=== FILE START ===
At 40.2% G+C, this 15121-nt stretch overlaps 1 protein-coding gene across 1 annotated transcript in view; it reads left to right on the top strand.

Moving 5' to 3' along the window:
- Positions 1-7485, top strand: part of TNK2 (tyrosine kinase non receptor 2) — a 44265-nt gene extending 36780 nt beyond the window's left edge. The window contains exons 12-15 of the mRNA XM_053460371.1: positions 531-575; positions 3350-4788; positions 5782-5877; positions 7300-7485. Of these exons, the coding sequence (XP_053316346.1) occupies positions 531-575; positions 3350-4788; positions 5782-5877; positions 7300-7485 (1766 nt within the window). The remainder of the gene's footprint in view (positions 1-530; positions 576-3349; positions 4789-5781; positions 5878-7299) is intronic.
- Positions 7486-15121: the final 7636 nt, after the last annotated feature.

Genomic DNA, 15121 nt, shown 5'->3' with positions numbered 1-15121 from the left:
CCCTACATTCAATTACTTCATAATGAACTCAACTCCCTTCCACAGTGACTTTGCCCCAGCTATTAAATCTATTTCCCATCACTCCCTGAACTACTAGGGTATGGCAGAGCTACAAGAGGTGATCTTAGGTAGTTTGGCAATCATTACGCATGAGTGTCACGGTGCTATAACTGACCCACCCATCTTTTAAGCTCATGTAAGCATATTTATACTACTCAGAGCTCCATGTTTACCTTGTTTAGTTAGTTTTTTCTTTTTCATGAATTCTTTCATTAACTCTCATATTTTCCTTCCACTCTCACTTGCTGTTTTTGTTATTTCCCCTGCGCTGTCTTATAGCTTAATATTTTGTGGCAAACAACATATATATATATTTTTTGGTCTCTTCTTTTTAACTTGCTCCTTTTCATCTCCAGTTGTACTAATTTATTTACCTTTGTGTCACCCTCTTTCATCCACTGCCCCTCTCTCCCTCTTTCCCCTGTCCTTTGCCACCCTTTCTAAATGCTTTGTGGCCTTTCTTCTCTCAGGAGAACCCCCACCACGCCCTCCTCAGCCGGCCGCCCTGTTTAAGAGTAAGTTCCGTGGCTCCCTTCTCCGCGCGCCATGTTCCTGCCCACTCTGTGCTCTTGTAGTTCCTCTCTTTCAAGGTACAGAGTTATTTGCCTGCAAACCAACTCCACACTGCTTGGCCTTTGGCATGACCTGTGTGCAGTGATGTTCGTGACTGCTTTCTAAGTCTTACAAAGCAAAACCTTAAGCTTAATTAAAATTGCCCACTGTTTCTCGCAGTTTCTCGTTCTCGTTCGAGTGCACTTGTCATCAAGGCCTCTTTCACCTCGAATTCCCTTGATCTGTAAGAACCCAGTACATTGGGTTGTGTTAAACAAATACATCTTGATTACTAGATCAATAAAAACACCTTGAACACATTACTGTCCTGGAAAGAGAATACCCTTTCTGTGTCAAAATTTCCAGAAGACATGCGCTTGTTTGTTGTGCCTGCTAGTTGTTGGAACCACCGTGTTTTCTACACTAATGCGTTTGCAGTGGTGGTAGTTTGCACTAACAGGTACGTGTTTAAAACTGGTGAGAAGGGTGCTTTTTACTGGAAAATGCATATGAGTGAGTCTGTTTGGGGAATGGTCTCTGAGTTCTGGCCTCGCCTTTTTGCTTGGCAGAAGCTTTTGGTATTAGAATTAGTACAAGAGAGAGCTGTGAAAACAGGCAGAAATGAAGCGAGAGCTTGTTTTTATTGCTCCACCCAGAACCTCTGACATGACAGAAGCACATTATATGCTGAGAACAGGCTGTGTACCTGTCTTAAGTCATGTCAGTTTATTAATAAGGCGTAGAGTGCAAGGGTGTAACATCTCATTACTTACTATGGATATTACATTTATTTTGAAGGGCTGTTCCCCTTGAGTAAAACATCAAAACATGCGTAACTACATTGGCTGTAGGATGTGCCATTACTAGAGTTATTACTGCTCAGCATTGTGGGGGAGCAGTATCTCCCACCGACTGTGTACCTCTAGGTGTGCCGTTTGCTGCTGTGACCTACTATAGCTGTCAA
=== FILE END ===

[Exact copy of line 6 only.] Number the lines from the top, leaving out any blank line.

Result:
CCCTACATTCAATTACTTCATAATGAACTCAACTCCCTTCCACAGTGACTTTGCCCCAGCTATTAAATCTATTTCCCATCACTCCCTGAACTACTAGGGTATGGCAGAGCTACAAGAGGTGATCTTAGGTAGTTTGGCAATCATTACGCATGAGTGTCACGGTGCTATAACTGACCCACCCATCTTTTAAGCTCATGTAAGCATATTTATACTACTCAGAGCTCCATGTTTACCTTGTTTAGTTAGTTTTTTCTTTTTCATGAATTCTTTCATTAACTCTCATATTTTCCTTCCACTCTCACTTGCTGTTTTTGTTATTTCCCCTGCGCTGTCTTATAGCTTAATATTTTGTGGCAAACAACATATATATATATTTTTTGGTCTCTTCTTTTTAACTTGCTCCTTTTCATCTCCAGTTGTACTAATTTATTTACCTTTGTGTCACCCTCTTTCATCCACTGCCCCTCTCTCCCTCTTTCCCCTGTCCTTTGCCACCCTTTCTAAATGCTTTGTGGCCTTTCTTCTCTCAGGAGAACCCCCACCACGCCCTCCTCAGCCGGCCGCCCTGTTTAAGAGTAAGTTCCGTGGCTCCCTTCTCCGCGCGCCATGTTCCTGCCCACTCTGTGCTCTTGTAGTTCCTCTCTTTCAAGGTACAGAGTTATTTGCCTGCAAACCAACTCCACACTGCTTGGCCTTTGGCATGACCTGTGTGCAGTGATGTTCGTGACTGCTTTCTAAGTCTTACAAAGCAAAACCTTAAGCTTAATTAAAATTGCCCACTGTTTCTCGCAGTTTCTCGTTCTCGTTCGAGTGCACTTGTCATCAAGGCCTCTTTCACCTCGAATTCCCTTGATCTGTAAGAACCCAGTACATTGGGTTGTGTTAAACAAATACATCTTGATTACTAGATCAATAAAAACACCTTGAACACATTACTGTCCTGGAAAGAGAATACCCTTTCTGTGTCAAAATTTCCAGAAGACATGCGCTTGTTTGTTGTGCCTGCTAGTTGTTGGAACCACCGTGTTTTCTACACTAATGCGTTTGCAGTGGTGGTAGTTTGCACTAACAGGTACGTGTTTAAAACTGGTGAGAAGGGTGCTTTTTACTGGAAAATGCATATGAGTGAGTCTGTTTGGGGAATGGTCTCTGAGTTCTGGCCTCGCCTTTTTGCTTGGCAGAAGCTTTTGGTATTAGAATTAGTACAAGAGAGAGCTGTGAAAACAGGCAGAAATGAAGCGAGAGCTTGTTTTTATTGCTCCACCCAGAACCTCTGACATGACAGAAGCACATTATATGCTGAGAACAGGCTGTGTACCTGTCTTAAGTCATGTCAGTTTATTAATAAGGCGTAGAGTGCAAGGGTGTAACATCTCATTACTTACTATGGATATTACATTTATTTTGAAGGGCTGTTCCCCTTGAGTAAAACATCAAAACATGCGTAACTACATTGGCTGTAGGATGTGCCATTACTAGAGTTATTACTGCTCAGCATTGTGGGGGAGCAGTATCTCCCACCGACTGTGTACCTCTAGGTGTGCCGTTTGCTGCTGTGACCTACTATAGCTGTCAA